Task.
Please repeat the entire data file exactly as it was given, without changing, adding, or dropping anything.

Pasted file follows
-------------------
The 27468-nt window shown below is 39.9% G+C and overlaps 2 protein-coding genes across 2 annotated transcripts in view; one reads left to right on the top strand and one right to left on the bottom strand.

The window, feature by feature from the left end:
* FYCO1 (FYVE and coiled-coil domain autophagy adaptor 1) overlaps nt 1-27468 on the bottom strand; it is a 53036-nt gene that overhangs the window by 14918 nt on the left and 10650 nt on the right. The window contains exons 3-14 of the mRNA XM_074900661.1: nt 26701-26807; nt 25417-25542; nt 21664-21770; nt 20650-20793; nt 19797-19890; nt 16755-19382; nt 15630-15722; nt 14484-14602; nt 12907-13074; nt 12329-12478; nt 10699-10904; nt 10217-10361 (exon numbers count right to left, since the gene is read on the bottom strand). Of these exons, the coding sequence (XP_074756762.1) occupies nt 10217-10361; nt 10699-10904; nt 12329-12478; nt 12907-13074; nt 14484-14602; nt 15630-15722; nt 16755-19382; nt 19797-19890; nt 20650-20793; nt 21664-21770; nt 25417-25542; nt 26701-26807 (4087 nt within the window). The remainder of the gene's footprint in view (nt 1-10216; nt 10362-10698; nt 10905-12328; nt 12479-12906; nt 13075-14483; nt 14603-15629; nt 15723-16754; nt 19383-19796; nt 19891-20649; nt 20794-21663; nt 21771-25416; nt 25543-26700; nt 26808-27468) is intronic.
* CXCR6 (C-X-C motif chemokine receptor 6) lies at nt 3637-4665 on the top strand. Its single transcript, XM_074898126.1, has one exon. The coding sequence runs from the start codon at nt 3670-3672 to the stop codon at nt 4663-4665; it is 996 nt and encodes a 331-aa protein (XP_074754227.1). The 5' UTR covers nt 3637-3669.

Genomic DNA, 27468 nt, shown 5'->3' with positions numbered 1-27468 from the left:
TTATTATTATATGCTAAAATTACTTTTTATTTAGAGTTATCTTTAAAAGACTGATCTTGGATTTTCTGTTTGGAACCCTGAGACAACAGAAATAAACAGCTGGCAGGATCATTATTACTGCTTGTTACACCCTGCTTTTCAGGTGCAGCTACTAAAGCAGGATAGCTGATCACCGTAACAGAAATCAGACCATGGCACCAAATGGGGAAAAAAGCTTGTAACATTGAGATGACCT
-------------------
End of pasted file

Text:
The 27468-nt window shown below is 39.9% G+C and overlaps 2 protein-coding genes across 2 annotated transcripts in view; one reads left to right on the top strand and one right to left on the bottom strand.

The window, feature by feature from the left end:
* FYCO1 (FYVE and coiled-coil domain autophagy adaptor 1) overlaps nt 1-27468 on the bottom strand; it is a 53036-nt gene that overhangs the window by 14918 nt on the left and 10650 nt on the right. The window contains exons 3-14 of the mRNA XM_074900661.1: nt 26701-26807; nt 25417-25542; nt 21664-21770; nt 20650-20793; nt 19797-19890; nt 16755-19382; nt 15630-15722; nt 14484-14602; nt 12907-13074; nt 12329-12478; nt 10699-10904; nt 10217-10361 (exon numbers count right to left, since the gene is read on the bottom strand). Of these exons, the coding sequence (XP_074756762.1) occupies nt 10217-10361; nt 10699-10904; nt 12329-12478; nt 12907-13074; nt 14484-14602; nt 15630-15722; nt 16755-19382; nt 19797-19890; nt 20650-20793; nt 21664-21770; nt 25417-25542; nt 26701-26807 (4087 nt within the window). The remainder of the gene's footprint in view (nt 1-10216; nt 10362-10698; nt 10905-12328; nt 12479-12906; nt 13075-14483; nt 14603-15629; nt 15723-16754; nt 19383-19796; nt 19891-20649; nt 20794-21663; nt 21771-25416; nt 25543-26700; nt 26808-27468) is intronic.
* CXCR6 (C-X-C motif chemokine receptor 6) lies at nt 3637-4665 on the top strand. Its single transcript, XM_074898126.1, has one exon. The coding sequence runs from the start codon at nt 3670-3672 to the stop codon at nt 4663-4665; it is 996 nt and encodes a 331-aa protein (XP_074754227.1). The 5' UTR covers nt 3637-3669.

Genomic DNA, 27468 nt, shown 5'->3' with positions numbered 1-27468 from the left:
TTATTATTATATGCTAAAATTACTTTTTATTTAGAGTTATCTTTAAAAGACTGATCTTGGATTTTCTGTTTGGAACCCTGAGACAACAGAAATAAACAGCTGGCAGGATCATTATTACTGCTTGTTACACCCTGCTTTTCAGGTGCAGCTACTAAAGCAGGATAGCTGATCACCGTAACAGAAATCAGACCATGGCACCAAATGGGGAAAAAAGCTTGTAACATTGAGATGACCT